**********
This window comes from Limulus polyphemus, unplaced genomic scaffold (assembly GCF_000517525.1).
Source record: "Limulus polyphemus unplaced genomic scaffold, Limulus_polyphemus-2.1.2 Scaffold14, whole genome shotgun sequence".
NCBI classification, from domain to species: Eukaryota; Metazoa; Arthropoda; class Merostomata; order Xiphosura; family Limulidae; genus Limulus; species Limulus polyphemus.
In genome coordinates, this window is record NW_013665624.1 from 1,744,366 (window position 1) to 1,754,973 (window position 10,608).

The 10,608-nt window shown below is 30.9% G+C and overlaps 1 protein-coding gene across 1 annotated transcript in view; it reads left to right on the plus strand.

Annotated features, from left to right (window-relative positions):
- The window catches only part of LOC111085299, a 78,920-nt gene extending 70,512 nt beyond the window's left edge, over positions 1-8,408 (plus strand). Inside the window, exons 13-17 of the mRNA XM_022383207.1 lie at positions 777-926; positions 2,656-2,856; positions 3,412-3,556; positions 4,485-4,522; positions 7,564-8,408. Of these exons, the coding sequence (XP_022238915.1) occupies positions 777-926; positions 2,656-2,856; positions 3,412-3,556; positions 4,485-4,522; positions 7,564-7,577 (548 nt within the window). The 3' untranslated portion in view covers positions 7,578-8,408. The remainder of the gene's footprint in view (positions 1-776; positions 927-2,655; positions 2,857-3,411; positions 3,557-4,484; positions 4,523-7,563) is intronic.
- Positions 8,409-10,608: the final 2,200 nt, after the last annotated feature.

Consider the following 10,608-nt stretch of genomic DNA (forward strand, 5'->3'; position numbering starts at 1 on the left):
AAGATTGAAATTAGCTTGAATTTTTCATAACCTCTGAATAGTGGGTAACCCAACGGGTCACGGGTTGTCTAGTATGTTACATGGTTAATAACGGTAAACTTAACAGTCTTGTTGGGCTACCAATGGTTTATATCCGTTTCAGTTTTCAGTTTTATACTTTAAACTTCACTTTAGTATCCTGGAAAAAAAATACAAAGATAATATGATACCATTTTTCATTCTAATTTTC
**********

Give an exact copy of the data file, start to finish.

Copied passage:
This window comes from Limulus polyphemus, unplaced genomic scaffold (assembly GCF_000517525.1).
Source record: "Limulus polyphemus unplaced genomic scaffold, Limulus_polyphemus-2.1.2 Scaffold14, whole genome shotgun sequence".
NCBI classification, from domain to species: Eukaryota; Metazoa; Arthropoda; class Merostomata; order Xiphosura; family Limulidae; genus Limulus; species Limulus polyphemus.
In genome coordinates, this window is record NW_013665624.1 from 1,744,366 (window position 1) to 1,754,973 (window position 10,608).

The 10,608-nt window shown below is 30.9% G+C and overlaps 1 protein-coding gene across 1 annotated transcript in view; it reads left to right on the plus strand.

Annotated features, from left to right (window-relative positions):
- The window catches only part of LOC111085299, a 78,920-nt gene extending 70,512 nt beyond the window's left edge, over positions 1-8,408 (plus strand). Inside the window, exons 13-17 of the mRNA XM_022383207.1 lie at positions 777-926; positions 2,656-2,856; positions 3,412-3,556; positions 4,485-4,522; positions 7,564-8,408. Of these exons, the coding sequence (XP_022238915.1) occupies positions 777-926; positions 2,656-2,856; positions 3,412-3,556; positions 4,485-4,522; positions 7,564-7,577 (548 nt within the window). The 3' untranslated portion in view covers positions 7,578-8,408. The remainder of the gene's footprint in view (positions 1-776; positions 927-2,655; positions 2,857-3,411; positions 3,557-4,484; positions 4,523-7,563) is intronic.
- Positions 8,409-10,608: the final 2,200 nt, after the last annotated feature.

Consider the following 10,608-nt stretch of genomic DNA (forward strand, 5'->3'; position numbering starts at 1 on the left):
AAGATTGAAATTAGCTTGAATTTTTCATAACCTCTGAATAGTGGGTAACCCAACGGGTCACGGGTTGTCTAGTATGTTACATGGTTAATAACGGTAAACTTAACAGTCTTGTTGGGCTACCAATGGTTTATATCCGTTTCAGTTTTCAGTTTTATACTTTAAACTTCACTTTAGTATCCTGGAAAAAAAATACAAAGATAATATGATACCATTTTTCATTCTAATTTTC